C mnierenc ;Editor...... . 3. B.runidy , First .a schre
Pictoral VEditor...........Robett'arr onlookers in close proximity to th1e
l'vusc En.r...............IA.Aiesplayers. Their cheering is enhane Tnaktz
2211~a,~irxsAsitns~i effectiveness through this, con-
J. A. Bacon, Walter c (;nodspcer tact, and remarks from the crowd areThnshtllv
Dorothy Pennetts_ Portia Crouldce plainly audible to the players. The girl Who sl
Idauvica B1,eraan rankiin D). I-epbulti'iha ubel
K. A. B 11 gt(?n Winona A. Hibbard Since the rooting of the crowd iha mrl
Edw.rdlT. kiLowell 1; plays such, a signficant part in w_..- the walks.
n1ng.basketball ameswMichigan ! The weather.
A. U, Cwnwable Samuel lloe igbsebl aeMcia f1~IIen'et oe M 1 o People who $12
E"velyn I . Coughlin W. 13. Rafferty will do well to give the players every
Wallace F. Elliott Rober t G. Rim~nscy possible- bit of encouragement they hat!."
Joselph EpTstein 3. W. luwitch IIrThe weather.
Maxw+ell Fead W. If. Stoneniant can.
Isabel Ftiter Fied~leric G. relmos Michigain this year iiiust have nior . 1 The girl withk
T. I?, Fiske 1P. M. Wagner lylroThe astanee bfrweather.
,v 1'. Webbink lylrotn as hneer eoe
BUSINESS STAFFf since every true Michigan sports er-
thusiast wants to, see a, repetition of To the Editor of
Telephone 900the football .accomplishments, ill therDa Sr
BUSINESS MANAGER most imriortant indoor game. 'There isoic ha
AL~BERT J. PARKER ,no lack of basketball Wateria_., say that it water
Advrtiin..........Joh 3 flrnl, r. Everything, It, seems, depends upo~ cobol and sent tl
Advertising...............nEJ. amel, Jr. upot fte tdetbdy igt.fountain, the v.ati
Adver tisag ... ... .,.Ll aIF.Cni ,..ipAvrsng ........,Walter 'K. Schierer and the team fights with you! No.
Account~s.............. Laurcnrce 11. 1aw. rotThwaewo
Circulation ........ ,.....DavidJ. 1. .Park ?-Thwatrwo
Publication ..........L. Beaumont Parks 13ACK TO WETHUSEiLAII fountain would dv
AssistantsjThsetnasdofteodfrteI sp
Tow nsend H. Wolfe Alfred NM. White nThevsen"ttinghsdethe oldbforatheyReI
Kenneth Seick Wmn. D, Roesser nw vntog h e evsl
George Rockwood Allan S. Mortonx super'ior to the old, always brings Pti-Wotli2t it?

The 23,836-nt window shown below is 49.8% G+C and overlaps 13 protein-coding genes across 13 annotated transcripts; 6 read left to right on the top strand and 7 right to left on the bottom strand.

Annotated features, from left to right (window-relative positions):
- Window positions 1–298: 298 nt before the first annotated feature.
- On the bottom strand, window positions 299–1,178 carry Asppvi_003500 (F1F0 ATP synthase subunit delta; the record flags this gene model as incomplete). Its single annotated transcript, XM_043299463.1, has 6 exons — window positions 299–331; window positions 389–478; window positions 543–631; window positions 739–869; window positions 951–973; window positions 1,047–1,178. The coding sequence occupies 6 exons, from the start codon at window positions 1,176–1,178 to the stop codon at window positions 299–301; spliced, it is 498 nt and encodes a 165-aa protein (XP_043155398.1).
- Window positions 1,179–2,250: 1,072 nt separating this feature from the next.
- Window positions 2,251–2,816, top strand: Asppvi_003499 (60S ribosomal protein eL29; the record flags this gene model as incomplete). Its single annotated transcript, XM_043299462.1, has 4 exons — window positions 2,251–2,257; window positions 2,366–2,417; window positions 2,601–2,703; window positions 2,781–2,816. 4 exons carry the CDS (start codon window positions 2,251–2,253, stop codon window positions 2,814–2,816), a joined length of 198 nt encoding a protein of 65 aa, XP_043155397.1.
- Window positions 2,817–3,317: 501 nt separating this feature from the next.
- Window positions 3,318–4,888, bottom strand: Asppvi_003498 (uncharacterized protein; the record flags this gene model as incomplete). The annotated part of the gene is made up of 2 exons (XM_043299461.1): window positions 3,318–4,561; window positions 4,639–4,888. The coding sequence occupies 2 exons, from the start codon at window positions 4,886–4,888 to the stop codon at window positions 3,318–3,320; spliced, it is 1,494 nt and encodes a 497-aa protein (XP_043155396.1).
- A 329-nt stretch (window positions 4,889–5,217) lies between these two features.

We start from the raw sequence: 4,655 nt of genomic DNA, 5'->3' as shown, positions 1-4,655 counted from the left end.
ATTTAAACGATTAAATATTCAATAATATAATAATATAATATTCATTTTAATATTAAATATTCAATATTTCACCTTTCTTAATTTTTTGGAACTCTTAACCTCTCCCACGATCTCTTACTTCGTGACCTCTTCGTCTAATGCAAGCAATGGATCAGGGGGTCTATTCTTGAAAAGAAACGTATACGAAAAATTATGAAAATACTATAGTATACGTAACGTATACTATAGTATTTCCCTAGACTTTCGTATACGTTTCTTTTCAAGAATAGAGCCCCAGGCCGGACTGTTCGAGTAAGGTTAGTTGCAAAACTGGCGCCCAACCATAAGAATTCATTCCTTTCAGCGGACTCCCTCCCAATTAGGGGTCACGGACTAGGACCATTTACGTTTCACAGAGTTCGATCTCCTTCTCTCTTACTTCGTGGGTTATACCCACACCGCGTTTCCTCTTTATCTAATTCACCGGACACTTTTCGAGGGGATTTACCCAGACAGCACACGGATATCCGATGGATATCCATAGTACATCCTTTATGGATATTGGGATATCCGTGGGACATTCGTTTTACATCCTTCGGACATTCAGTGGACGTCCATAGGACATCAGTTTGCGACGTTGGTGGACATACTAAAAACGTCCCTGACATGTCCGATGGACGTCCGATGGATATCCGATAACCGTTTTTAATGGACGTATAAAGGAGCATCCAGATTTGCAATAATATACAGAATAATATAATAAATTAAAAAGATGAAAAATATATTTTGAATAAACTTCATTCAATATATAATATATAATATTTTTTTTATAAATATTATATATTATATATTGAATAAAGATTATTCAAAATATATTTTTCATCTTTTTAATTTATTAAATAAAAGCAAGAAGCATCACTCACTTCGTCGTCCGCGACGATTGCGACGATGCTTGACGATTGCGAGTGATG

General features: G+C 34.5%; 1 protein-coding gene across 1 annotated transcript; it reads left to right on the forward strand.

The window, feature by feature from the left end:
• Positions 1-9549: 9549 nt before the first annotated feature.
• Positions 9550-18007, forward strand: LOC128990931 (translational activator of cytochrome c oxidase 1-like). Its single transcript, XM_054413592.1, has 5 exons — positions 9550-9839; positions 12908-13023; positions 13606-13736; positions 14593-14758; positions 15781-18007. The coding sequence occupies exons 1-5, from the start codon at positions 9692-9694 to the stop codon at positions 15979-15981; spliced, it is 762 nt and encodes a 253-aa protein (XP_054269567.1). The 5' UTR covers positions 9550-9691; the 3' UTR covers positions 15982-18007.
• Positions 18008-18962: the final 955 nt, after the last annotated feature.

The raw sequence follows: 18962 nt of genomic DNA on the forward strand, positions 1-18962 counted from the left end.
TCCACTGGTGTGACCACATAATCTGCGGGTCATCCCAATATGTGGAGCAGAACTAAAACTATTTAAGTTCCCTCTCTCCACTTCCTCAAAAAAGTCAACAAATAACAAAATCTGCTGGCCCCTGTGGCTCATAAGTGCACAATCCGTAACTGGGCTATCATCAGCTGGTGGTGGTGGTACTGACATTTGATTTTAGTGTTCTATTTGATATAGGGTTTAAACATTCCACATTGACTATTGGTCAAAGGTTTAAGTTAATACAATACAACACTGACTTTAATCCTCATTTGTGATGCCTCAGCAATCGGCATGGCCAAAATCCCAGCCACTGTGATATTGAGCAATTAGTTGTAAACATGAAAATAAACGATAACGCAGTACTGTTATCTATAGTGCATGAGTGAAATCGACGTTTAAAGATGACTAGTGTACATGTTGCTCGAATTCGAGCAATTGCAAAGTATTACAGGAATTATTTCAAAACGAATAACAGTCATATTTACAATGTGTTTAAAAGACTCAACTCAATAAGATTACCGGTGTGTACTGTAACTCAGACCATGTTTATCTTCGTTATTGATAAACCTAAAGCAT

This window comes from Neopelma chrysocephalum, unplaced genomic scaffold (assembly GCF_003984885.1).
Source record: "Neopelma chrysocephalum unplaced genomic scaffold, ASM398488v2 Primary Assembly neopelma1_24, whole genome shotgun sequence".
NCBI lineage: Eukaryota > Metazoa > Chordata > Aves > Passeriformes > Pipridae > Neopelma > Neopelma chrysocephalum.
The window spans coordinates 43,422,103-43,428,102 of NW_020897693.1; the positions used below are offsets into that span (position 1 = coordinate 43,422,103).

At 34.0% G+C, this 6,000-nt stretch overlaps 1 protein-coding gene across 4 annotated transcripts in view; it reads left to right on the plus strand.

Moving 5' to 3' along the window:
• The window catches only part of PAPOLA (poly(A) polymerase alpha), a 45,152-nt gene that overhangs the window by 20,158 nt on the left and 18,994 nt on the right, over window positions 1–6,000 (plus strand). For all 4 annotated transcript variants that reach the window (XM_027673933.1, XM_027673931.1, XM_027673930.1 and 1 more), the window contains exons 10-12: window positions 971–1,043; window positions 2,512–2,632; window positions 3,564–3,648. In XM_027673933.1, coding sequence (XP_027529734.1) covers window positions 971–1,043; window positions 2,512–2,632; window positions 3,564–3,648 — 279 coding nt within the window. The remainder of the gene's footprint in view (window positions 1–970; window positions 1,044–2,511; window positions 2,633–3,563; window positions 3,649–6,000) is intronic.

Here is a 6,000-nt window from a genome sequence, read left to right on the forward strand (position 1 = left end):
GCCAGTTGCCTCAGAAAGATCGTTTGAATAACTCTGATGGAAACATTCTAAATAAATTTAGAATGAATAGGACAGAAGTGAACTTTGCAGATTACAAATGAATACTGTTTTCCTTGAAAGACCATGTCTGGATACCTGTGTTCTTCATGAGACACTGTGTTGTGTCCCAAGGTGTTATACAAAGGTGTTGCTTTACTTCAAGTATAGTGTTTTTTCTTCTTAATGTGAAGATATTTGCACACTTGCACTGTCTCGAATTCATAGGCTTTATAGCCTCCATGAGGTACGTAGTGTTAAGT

Perry M. Hayden James A. Dryer totehatfsoeafr fms
Fugene L. Dunne Win. 11. Goodtotehasofom'aor ofi-
Wm. Graulich, Jr. Clyde L. Hagermran placed seantimentalismi. Now comes Would it (Iry ua
John C. ILaskin A, 1liarovell, Jr.,h pelo h ertr ftecneti h
l ar vey E. Reed J.. Blumenthalth apelofteserayofhecnntitei!
C. L. Putnam Itowvard Havden, Horse Association of m2ei'ca tim-1 use,, though?
E. D. Armantrout W. K. Kidder .' _
H,. W. Cooper Henry Freud since 'the horse and mail; made, ciy-
Wallace 1Flower lferbeni P JBostwick iiainte!hol oevrsadWILIL
E'dw. B. kiedle L. Pierce,2zain'te.solfrvrsadI
Harold L. H1ale one and insenarable. "Poor old
n ~Maude; she served mse well," is the
cry of the members 'of the. Horse a3-
_________ -- soc ation, as, new means of locomo- '
FRIDAY, DECEMBER. 8, 1 22 tion and Power takes its place in the'
_____________ realm cf a new era. "Even though
Night Editor-ROBT. C. MORIARTY the dust of' a thousand automobiles ~
pa- s us by on our plodding way to

Inclusion that we ar
Ayum. We are nay.
capacity of uplifter
per, not only expos-
the building program
fght the sterling, ann
ty of Alfred the
talso we have print-
y a. pronouncement or
ips of William Je_,-
ild ask?,
Iit seems necessary,
ute 'on our own ac-
inquiry whereby we
the student body is
ichae-anism, Voodoo-
>m.
*)RPK !*
edrank some stuff
an emnblarner---
-cklichkeit,
enjammer.
e Ang~eredl Me Today
peared us in the eye
fa as she skidded c::
touted "Wher e's yorv-
bright grey socks.
Daily-
n Toasted Rolls y )l:
;r was mixt with a7-
thru the pipes to the
ter would niot freeze.
ldn't freeze but the
1-7 tip. Yes.
iectful!ly,
RAGGED ED)GE.,

kurdue Exponent)
It is often said that to be collegiate
is to be "broke". Anyway it is rarely
that college students get together that'
some one of the crowd does not in-
form his fellows that lie is "down to
bedrock" and that if his allowance;
doesn't appear, or if his "ship dcesni.'